After six months of sharing information between the Bush Administration and my office on the necessary role of having the federal government consult and coordinate with Indian country and requesting that the president issue a directive for such interaction, I am pleased to announce that he has clarified the procedure. In a June 19 letter, Alberto Gonzales, Counsel to the President, wrote:
"Dear Congressman Pallone:
On behalf of President Bush, thank you for the letter you and some of your colleagues sent on March 20, 2002, regarding the issuance of an Executive Order on consultation and coordination with Indian tribal governments.
As you know, President Clinton issued Executive Order 13175, entitled Consultation and Coordination with Indian Tribal Governments, on November 6, 2000. In early 2001, the Bush Administration reviewed the Executive Order and found it to be consistent with the views of the Administration on tribal consultation and coordination. Currently, the Administration is working to see that the order is implemented. It is our hope that growing experience with tribal consultation and the emergence of agency policies and procedures will result in better federal governance on issues of concern to tribal governments."
I applaud the administration for clarifying the role the federal departments will take in consulting with Indian tribal governments on issues that affect them. In light of this directive from the president, I call upon the departments of the federal government immediately to abide by the president's directive regarding consultation and coordination with Indian tribal governments. In addition, I call upon Indian country to assist in assuring that the federal government adheres to the president's decision regarding this procedure by reminding the departments of this directive when they appear to fall short.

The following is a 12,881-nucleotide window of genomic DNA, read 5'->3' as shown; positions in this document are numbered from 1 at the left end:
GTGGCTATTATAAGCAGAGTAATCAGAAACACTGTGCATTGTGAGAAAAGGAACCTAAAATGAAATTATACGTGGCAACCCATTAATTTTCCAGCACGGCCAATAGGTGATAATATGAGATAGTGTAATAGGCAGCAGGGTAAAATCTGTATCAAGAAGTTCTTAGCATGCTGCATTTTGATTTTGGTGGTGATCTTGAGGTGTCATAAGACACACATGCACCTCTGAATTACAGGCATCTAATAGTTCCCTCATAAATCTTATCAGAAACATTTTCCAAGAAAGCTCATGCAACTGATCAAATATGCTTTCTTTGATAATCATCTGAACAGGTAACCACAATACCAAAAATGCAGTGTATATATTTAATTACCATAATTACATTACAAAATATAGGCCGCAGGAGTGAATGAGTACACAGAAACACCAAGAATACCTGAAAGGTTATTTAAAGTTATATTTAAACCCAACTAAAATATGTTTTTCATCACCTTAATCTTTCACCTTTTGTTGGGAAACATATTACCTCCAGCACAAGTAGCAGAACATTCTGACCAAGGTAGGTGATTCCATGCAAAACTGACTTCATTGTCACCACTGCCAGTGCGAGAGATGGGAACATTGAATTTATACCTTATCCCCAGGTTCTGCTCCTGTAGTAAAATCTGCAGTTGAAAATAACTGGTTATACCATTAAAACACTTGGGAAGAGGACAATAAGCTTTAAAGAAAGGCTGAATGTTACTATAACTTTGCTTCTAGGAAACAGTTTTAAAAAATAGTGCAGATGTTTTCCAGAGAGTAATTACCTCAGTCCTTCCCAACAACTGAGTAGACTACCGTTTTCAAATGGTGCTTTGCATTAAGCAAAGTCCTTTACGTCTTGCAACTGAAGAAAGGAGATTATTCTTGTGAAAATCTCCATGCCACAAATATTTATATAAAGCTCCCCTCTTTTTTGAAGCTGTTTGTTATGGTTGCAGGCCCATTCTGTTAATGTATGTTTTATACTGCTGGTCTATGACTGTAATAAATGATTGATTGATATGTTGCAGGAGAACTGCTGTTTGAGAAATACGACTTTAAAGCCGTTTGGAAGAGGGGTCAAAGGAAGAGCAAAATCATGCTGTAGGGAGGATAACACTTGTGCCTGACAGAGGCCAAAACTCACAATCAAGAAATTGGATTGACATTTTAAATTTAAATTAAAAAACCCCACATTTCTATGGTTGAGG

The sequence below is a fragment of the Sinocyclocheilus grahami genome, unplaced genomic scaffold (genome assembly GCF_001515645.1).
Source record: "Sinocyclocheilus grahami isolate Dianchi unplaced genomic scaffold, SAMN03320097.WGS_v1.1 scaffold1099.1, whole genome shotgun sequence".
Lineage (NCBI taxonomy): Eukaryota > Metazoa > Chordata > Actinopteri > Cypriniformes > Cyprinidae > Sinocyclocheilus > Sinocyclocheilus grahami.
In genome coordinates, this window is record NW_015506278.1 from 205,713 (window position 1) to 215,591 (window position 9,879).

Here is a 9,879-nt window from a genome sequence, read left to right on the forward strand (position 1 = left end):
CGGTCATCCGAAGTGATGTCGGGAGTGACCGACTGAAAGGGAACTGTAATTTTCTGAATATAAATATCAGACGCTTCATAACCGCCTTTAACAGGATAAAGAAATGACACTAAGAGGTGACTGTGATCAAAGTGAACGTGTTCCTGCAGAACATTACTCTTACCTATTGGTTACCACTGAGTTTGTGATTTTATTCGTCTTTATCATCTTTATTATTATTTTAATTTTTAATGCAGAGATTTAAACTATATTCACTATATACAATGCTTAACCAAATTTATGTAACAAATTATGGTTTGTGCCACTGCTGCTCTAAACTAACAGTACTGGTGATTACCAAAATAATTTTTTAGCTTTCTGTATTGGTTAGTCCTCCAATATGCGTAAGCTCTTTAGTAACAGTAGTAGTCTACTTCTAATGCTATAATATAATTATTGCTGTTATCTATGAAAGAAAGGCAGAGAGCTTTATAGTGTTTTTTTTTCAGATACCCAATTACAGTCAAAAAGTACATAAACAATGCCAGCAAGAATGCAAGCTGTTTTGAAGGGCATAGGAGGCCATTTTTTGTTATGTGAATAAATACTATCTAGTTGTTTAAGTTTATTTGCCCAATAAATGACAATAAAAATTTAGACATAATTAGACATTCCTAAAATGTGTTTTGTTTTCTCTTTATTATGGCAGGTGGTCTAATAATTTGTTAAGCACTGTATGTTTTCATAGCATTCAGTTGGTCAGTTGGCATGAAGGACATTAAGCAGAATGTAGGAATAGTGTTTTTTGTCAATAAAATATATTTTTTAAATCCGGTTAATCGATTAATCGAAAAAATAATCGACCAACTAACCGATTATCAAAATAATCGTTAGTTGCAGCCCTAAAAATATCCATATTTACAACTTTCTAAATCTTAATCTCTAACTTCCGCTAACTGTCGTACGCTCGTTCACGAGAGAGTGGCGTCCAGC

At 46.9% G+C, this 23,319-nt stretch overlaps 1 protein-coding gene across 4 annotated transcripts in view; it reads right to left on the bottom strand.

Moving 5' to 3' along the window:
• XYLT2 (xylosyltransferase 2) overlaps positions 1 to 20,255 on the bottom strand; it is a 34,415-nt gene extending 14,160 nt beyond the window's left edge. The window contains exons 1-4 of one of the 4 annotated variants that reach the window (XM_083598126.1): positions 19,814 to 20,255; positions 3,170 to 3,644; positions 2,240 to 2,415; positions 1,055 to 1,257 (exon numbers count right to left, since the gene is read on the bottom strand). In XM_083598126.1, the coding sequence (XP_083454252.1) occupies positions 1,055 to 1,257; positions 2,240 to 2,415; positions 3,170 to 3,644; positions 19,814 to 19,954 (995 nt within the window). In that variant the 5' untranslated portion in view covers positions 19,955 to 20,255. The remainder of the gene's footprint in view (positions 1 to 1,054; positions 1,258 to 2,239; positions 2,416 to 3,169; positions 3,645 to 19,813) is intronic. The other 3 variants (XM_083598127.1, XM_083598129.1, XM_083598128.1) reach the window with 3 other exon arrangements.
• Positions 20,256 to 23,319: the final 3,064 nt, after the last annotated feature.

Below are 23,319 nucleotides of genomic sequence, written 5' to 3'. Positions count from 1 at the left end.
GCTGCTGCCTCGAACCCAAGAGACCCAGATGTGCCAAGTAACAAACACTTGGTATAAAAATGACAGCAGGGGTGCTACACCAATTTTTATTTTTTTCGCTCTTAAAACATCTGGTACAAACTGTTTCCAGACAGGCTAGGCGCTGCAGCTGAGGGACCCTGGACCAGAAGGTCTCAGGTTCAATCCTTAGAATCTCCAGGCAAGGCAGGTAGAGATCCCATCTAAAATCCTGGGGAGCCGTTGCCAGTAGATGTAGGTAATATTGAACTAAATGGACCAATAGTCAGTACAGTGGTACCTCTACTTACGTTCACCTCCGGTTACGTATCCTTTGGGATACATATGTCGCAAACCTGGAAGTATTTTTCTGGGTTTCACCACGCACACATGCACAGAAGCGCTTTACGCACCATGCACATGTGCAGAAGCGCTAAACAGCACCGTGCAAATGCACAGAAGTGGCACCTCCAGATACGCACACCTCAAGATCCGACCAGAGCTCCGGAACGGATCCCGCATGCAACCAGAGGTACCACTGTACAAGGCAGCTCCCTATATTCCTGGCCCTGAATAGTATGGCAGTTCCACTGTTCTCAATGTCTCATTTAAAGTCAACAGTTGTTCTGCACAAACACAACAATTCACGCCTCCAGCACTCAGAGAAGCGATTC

Presidential Executive Orders on Consultation and Coordination with Indian Tribal Governments have become a tradition and are vital to assuring that tribal governments have access to federal funding and opportunities to assist in structuring federal departments and agencies. Drawing constructive input from the talented people in Indian country, many who are experts in the fields of medicine, social science, law, economics, politics and cultural studies, would greatly improve the services that agencies ranging from the BIA to the Department of Justice can provide.
However, without an appropriate procedure in place, I believe that tribal governments would be left out of the loop on information that could dramatically benefit Indian country. The Administration must now guarantee that this crucial communication between Indian country and the federal agencies takes place. One way to accomplish this would be to establish a Tribal Liaison position to the Administration.
I want to thank all of my colleagues in Congress who supported my letter to the president requesting clarification of his tribal consultation and coordination procedure. I want to thank Representatives Baca, Blumenauer, Filner, Inslee, Jefferson, Lee, Maloney, McCollum, Reyes, Roybal-Allard, Stupak and Udall, for their support on this initiative.
I also want to thank all the Indian nations who sought to move this initiative forward. Working together, we can meet the needs and strengthen the rights of Indian country.
Congressman Frank Pallone Jr., D-N.J., currently serves as an active member of the Native American Caucus of the U.S. House of Representatives. As a member of the House Resources Committee ? the committee with jurisdiction over all matters regarding the relations of the United States with Native Americans and American Indian tribes ? he has been a defender of the sovereign status of Indian tribal governments.